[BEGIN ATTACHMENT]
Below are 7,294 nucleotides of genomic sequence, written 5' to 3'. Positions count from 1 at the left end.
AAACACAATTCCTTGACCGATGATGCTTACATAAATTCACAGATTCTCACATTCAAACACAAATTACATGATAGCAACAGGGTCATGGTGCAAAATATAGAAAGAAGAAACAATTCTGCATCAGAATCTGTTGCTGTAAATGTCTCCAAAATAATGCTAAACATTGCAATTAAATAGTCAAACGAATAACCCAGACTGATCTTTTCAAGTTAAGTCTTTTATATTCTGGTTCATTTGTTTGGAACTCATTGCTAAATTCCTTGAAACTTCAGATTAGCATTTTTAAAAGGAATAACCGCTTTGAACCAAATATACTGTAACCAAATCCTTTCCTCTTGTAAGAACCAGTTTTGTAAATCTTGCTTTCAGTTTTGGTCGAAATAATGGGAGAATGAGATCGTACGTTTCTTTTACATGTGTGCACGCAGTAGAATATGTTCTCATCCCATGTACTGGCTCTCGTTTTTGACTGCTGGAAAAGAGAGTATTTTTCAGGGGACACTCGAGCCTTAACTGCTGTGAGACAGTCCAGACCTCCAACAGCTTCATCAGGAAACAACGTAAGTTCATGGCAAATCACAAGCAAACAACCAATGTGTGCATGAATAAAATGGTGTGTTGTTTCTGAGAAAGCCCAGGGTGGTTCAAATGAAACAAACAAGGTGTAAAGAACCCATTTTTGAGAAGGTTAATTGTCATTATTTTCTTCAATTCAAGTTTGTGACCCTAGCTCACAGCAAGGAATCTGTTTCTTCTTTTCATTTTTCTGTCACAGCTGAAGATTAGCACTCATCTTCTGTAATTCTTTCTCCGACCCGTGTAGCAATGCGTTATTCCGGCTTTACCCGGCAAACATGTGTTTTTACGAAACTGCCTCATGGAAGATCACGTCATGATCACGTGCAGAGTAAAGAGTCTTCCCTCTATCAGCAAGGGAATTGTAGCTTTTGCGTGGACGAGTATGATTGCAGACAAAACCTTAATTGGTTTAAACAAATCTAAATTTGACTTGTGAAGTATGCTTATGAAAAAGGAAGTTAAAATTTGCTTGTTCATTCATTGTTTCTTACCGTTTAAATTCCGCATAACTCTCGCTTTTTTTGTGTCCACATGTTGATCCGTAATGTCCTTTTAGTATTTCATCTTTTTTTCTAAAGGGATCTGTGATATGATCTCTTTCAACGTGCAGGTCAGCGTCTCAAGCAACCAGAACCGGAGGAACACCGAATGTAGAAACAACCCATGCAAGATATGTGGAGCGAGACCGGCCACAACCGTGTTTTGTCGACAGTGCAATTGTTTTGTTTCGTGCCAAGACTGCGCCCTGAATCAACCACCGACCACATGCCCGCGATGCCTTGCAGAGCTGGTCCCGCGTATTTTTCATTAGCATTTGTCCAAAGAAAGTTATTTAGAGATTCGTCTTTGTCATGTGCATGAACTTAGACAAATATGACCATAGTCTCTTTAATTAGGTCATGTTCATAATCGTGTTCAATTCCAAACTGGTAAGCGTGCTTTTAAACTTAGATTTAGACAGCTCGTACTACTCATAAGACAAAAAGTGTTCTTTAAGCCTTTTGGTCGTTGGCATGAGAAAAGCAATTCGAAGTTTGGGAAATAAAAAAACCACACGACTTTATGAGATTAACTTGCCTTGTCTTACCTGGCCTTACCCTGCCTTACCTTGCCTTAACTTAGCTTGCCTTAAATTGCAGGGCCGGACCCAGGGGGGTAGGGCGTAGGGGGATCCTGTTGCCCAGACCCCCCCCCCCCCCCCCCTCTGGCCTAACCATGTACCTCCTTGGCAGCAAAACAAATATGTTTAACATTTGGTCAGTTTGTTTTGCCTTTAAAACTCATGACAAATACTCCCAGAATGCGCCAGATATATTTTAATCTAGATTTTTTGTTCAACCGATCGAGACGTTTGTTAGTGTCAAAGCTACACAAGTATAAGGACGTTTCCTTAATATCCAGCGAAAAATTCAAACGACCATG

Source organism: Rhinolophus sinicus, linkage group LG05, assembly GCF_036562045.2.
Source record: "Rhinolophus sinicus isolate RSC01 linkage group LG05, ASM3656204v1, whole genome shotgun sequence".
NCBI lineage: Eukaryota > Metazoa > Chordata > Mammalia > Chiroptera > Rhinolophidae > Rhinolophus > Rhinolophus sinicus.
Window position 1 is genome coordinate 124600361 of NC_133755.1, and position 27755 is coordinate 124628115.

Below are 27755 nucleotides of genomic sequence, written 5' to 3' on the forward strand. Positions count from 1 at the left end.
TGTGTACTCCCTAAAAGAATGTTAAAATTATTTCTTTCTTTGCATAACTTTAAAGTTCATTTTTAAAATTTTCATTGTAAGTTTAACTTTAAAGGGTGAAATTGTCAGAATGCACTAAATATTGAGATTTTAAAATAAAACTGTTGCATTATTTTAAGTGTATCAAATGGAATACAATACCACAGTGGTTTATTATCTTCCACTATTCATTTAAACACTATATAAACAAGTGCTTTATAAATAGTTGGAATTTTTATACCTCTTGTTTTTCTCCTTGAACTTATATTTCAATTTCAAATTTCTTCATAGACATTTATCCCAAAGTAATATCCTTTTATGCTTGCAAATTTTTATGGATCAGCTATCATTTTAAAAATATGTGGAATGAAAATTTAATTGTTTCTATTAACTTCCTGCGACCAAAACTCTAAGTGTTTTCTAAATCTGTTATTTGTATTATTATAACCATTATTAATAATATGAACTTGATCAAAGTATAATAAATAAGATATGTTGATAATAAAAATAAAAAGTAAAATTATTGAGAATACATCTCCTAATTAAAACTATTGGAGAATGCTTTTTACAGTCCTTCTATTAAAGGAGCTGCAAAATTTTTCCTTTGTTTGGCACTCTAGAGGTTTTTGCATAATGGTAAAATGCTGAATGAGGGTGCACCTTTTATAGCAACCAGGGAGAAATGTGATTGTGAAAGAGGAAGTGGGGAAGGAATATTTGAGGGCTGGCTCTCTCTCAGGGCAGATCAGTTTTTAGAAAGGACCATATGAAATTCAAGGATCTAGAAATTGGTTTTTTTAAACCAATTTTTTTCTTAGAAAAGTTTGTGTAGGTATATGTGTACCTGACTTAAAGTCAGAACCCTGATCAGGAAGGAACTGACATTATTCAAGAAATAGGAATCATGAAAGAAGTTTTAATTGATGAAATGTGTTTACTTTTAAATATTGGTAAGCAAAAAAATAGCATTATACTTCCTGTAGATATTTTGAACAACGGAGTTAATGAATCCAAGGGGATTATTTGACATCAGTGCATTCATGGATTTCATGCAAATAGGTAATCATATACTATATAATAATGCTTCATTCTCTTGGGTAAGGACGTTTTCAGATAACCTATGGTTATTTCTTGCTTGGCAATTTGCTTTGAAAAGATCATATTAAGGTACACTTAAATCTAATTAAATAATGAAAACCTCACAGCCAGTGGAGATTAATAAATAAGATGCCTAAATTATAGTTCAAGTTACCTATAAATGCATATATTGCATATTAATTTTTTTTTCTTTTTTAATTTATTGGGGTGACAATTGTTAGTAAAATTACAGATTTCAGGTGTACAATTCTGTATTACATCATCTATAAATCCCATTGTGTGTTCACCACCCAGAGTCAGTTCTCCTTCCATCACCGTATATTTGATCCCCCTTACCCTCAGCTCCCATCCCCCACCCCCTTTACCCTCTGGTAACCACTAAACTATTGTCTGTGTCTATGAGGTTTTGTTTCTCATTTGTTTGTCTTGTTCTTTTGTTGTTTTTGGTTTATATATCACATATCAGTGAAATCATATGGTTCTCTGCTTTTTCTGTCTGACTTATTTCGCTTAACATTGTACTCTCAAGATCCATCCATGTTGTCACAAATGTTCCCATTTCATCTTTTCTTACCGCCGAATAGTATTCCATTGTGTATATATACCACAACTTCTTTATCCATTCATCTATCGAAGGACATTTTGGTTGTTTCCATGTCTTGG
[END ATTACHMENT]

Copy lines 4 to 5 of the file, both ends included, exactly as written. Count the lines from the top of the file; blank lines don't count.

Source record: "Rhinolophus sinicus isolate RSC01 linkage group LG05, ASM3656204v1, whole genome shotgun sequence".
NCBI lineage: Eukaryota > Metazoa > Chordata > Mammalia > Chiroptera > Rhinolophidae > Rhinolophus > Rhinolophus sinicus.